In what follows, we suggest materials and both in-class and e-learning tasks that enhance students' understanding of the course materials and that give them the opportunity to establish links between theory and practice. The tasks have been developed specifically for the needs of the students attending the Teaching Culture course in its blended learning form.

Face-to-face session 1 What is Culture? Approaches and Definitions: provide a general introduction to the course: present course materials and describe the tasks and techniques used in the course, with particular focus on incorporating online tasks. This class focuses on what we understand by cultural content that can be detected (found), interpreted, cut into details (manageable chunks), pieces and taught and used in teaching. These pieces have to be rearranged to fit the learners' already existing schemata. This is a key process and we as teachers should be able to do so.

In this session we read the beginning of Weng Chen's story The Dried Fish Award and discuss the related questions.

Taiwanese folk tale (Moran: Teaching Culture p. 30)

From Cynthia Dresser, The Rainmaker's Dog: International Folktales to Build Communicative Skills. New York: St. Martin's Press, 1994.

Once there was a fisherman named Wen-Cheng, who became lost in a terrible storm off the west coast of Taiwan. For many hours Wen-Cheng swirled around and around in his little boat in the fierce winds of the storm. he prayed to Matsu, the goddess of fishermen in trouble, to carry him to a safe harbor.

Matsu felt sorry for Wen-Cheng and decided to help him. After all, he was a good man, he showed proper respect to his ancestors, and he was fair and generous with all his friends, relatives, and neighbors. As he prayed, the waters suddenly became calm. He found that he had landed in a large and strange port on mainland China!

 Wen-Cheng beat his chest in self-punishment because he had forgotten to beg Matsu to carry him home safely, to his own safe harbor. Now he was surely lost. But Wen-Cheng was not in the habit of being unhappy, so he said to himself that he had better go and see the king's palace while he had the chance.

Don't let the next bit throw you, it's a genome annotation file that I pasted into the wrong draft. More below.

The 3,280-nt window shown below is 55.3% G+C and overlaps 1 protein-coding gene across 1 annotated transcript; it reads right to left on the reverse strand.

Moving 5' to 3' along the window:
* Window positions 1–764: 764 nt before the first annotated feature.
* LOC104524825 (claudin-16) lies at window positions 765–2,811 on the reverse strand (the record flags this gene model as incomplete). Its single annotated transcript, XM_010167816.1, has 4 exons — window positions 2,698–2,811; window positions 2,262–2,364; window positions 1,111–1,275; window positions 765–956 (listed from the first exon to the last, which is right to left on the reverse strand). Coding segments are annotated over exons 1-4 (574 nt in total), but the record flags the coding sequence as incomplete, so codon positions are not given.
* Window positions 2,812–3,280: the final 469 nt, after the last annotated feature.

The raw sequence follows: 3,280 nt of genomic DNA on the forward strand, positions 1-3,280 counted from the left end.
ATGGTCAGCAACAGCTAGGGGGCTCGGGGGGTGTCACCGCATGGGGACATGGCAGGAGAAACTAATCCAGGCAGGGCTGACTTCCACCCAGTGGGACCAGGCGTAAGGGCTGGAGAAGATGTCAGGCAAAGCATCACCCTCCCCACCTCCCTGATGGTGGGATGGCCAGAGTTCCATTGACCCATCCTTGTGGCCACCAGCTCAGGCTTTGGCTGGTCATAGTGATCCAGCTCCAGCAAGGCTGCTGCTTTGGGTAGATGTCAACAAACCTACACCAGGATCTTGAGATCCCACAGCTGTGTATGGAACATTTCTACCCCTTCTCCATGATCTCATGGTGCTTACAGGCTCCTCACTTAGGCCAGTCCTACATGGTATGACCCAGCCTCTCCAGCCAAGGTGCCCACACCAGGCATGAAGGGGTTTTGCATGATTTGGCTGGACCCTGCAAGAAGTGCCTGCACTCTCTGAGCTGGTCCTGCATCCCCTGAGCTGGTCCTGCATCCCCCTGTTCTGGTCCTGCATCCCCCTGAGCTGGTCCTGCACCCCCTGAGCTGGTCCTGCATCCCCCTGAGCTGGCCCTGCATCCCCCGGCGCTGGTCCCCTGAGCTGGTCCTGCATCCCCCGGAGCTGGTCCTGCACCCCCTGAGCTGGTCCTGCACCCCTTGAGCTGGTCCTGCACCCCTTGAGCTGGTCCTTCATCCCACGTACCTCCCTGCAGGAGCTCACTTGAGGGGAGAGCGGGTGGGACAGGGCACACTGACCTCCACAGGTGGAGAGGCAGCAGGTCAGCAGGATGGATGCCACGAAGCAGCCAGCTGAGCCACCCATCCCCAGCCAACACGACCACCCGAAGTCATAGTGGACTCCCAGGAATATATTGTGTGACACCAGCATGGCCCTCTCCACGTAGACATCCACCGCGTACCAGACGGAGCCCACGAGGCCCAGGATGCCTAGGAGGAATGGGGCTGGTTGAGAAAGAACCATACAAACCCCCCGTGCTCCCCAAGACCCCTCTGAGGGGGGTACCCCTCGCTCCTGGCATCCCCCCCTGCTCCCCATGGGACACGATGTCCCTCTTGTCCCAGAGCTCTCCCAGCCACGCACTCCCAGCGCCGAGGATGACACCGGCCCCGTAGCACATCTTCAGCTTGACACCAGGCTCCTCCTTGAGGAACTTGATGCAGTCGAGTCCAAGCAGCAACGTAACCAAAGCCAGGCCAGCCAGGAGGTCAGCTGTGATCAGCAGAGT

1. How would you describe the protagonist?
  2. Define the possible meanings of "storm".
  3. How is the story similar to other stories?
  4. What ‘practices', ‘products', ‘perspectives', ‘community', and ‘persons' are depicted?
  5. Change the story to make it a Hungarian tale.
  6. Finish the story as Taiwanese or Hungarian.


  1. Look at this short repository of ‘culture' definitions.
  • What elements or features are common in these approaches?
  • What are the aspects/ focal points that seem to be different?
  • How do these definitions reflect classroom needs? Do they? Or do they not? How?
  • Try to make your own definition of culture. Please keep this for our use during the course. (alternative: Homework: write-up your own definition of culture).

Inventorial approaches to culture: problems with it, we have a list of things neatly boxed and stored. If we need to teach culture we pick something from our catalog, get the box and teach it. 

  1. Introducing PROCESSUAL ANALYIS. We only dig deeper if we have understood the previous layer. Rosaldo's concept. In Rosaldo's view culture is more like a ‘garage sale' rather than a museum or a market where things are more in order. In a garage sale we only know the seller and something about his or her life and then get there and start scavenging for what we may be interested in getting.
  1. Moran' chapter: Defining Culture for the Classroom

Culture is all that humankind creates-complexity is a key feature!

Based on realities for the classroom. Cultural competence

Cultural awareness

Five dimensions of culture: people, communities, products, practices and perspectives.

Dynamic culture is the evolving way of life of a group of persons, consisting of a shared set of practices associated with a shared set of products upon a shared set of perspectives on the world and set within specific contexts (with persons and communities).